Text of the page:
Tuesday, November 05, 2019

Dark Horse's 'Legend of Korra: Ruins of the Empire' Embraces Political Roots with the Return of Kuvira

A new arc of Dark Horse’s Legend of Korra graphic novels from series creators Michael Dante DiMartino and Bryan Konietzko is on the horizon – one that returns Korra’s big bad Kuvira to the story, and offers her a shot at redemption.

With the new arc, which kicks off with Tuesday, May 21’s Ruins of the Empire, artist Michelle Wong joins the Korra creative team to explore the situation in the Earth Empire as it transitions from monarchy to democracy.

Newsarama recently had a chance to talk to Michael Dante DiMartino and Michelle Wong about what fans can expect from the upcoming graphic novel, including the series politics, the return of Kuvira, and the development of Korrasami.

Newsarama: Michael, What can you tease about this upcoming arc that kicks off in The Legend of Korra: Ruins of the Empire?

Michael Dante DiMartino: At the end of the series, King Wu talks about abdicating his throne and turning the Earth Kingdom democratic. I started wondering what that would look like in real life. It's one thing to have a noble ideal of democracy, but the Earth Kingdom's history is entrenched in tradition, bureaucracy, and monarchies, so the challenges to making free elections a reality would be enormous. In the real world, people aren't always keen on upending the status quo, so it seemed believable, and quite relevant to our times, to tell a story that dealt with an old regime refusing to yield to progressive politics. That conflict forms the spine of the story through the three-volume arc.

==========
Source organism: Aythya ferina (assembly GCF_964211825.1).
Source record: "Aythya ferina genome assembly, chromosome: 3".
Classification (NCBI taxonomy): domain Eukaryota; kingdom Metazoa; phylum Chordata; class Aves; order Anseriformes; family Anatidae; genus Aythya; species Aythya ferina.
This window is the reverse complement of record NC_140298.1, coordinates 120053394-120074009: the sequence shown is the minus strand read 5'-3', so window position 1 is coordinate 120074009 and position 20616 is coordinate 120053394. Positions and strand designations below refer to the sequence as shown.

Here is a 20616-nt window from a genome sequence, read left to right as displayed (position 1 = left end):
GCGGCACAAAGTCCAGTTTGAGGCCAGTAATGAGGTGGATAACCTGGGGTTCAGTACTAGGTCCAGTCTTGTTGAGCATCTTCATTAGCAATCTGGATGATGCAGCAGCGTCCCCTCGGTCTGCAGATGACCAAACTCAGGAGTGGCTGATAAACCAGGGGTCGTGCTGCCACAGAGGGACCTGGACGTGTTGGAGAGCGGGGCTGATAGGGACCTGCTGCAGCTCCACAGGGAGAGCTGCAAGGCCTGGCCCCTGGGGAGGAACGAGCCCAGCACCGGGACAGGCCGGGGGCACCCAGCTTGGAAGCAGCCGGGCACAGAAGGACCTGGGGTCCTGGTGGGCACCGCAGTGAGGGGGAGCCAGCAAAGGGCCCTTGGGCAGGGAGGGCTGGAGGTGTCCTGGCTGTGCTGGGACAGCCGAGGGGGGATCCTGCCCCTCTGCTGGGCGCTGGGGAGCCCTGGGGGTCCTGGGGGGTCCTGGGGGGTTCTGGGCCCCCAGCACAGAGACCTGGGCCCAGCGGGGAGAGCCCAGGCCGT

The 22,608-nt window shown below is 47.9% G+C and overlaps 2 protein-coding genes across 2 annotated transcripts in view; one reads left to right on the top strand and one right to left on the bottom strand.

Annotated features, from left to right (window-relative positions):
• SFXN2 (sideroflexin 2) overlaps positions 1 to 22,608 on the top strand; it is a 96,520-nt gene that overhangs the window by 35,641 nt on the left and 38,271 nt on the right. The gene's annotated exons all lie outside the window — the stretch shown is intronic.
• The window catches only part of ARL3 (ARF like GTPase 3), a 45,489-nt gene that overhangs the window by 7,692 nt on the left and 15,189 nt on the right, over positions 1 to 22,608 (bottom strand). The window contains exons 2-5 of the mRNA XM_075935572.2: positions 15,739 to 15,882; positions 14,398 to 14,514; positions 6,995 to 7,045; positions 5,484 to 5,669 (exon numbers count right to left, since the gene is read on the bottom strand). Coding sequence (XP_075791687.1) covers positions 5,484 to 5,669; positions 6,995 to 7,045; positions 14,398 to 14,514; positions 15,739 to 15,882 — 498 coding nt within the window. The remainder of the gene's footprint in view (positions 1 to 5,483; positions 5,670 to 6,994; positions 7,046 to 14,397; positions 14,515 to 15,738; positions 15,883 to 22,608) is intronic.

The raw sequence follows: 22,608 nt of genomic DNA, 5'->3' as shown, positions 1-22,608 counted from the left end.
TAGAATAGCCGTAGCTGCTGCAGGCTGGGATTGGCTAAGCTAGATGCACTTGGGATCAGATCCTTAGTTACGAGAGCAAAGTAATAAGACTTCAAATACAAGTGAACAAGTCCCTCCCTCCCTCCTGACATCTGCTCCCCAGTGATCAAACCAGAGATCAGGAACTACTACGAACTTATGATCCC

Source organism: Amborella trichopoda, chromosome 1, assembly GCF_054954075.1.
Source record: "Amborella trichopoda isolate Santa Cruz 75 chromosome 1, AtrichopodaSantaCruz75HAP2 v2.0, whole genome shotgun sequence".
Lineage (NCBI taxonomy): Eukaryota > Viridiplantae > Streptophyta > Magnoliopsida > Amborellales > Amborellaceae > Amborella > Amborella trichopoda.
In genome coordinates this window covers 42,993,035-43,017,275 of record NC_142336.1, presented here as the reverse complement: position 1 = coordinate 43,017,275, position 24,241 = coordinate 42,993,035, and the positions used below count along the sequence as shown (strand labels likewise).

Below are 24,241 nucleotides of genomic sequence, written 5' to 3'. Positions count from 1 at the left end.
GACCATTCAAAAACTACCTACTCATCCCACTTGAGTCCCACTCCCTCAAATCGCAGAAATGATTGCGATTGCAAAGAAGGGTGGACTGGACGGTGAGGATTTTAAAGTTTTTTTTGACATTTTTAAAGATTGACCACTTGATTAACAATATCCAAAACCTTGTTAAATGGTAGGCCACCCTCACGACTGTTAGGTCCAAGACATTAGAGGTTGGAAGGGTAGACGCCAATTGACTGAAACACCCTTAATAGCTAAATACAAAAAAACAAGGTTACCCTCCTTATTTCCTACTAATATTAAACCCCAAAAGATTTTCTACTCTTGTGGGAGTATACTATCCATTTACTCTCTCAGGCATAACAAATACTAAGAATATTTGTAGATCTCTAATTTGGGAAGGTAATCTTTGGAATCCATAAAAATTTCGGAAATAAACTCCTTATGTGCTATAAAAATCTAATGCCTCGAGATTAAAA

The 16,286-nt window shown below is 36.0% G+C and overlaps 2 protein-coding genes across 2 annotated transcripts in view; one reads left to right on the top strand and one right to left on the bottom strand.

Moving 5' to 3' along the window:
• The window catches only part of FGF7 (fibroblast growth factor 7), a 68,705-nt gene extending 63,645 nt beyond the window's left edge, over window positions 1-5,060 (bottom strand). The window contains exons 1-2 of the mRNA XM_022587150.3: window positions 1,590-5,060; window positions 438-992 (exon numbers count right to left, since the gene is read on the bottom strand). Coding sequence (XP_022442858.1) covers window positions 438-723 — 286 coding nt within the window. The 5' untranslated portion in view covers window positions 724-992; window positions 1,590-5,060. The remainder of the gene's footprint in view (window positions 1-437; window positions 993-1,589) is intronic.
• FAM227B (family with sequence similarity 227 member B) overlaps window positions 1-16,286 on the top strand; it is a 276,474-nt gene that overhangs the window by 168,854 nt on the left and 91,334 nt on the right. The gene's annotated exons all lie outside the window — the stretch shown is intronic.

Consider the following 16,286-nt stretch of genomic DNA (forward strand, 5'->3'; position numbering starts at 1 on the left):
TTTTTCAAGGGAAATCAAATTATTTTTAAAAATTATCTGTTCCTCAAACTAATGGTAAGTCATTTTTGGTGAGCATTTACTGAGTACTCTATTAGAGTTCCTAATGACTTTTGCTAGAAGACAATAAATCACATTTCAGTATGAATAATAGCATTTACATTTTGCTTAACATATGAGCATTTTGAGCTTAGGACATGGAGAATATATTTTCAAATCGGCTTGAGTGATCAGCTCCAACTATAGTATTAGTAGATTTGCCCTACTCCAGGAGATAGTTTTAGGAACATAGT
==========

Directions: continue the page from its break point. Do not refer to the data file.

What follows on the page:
Credit: Dark Horse

We also get to see Zhu Li in action as the president and Bolin performing a new job. We'll also return to some familiar locations from the series and revisit some old friends.

Nrama: Michelle, how did your collaboration with Bryan and Michael come about?

Michelle Wong: You know what, I actually never asked about the specifics behind how I was chosen for this job! I just received an email from Dark Horse one day asking whether I was interested in drawing the Korra comics, which, yes of course, sign me the hell up. Dave Marshall, the editor who contacted me at the time, mentioned that the team at Nickelodeon were fans of my work -- which was flattering and mildly terrifying at the same time. I did some style tests, they liked it, and now here I am. It’s been a great honor and a great learning experience.

Nrama: How did you get into the Avatar franchise?

Wong: Toph was the character who pulled me into the original series -- I remember seeing her character design and thinking, wow she looks awesome, I have to see where she’s from. I loved her story and her attitude. She remained my favorite in ATLA, and I’m really happy I get to draw her in Ruins too.

Nrama: Do you have a favorite character from Avatar/Korra that you like to draw?

Wong: Toph! But also Asami, Wu, Kuvira -- I’m cheating and just listing a bunch of characters but it’s difficult to choose. Asami is beautiful, who wouldn’t like drawing her? And Wu is fun because he can be so ridiculous.

Nrama: What’s your favorite style of bending?

Wong: Waterbending. I’m completely biased about this, having taken those online quizzes in the past that told me I was a waterbender. But I also just think it’s got the most interesting range of sub-skills, and I love how graceful it is.

Credit: Dark Horse

Nrama: What can you tell us about Korra and Asami’s dynamic this arc?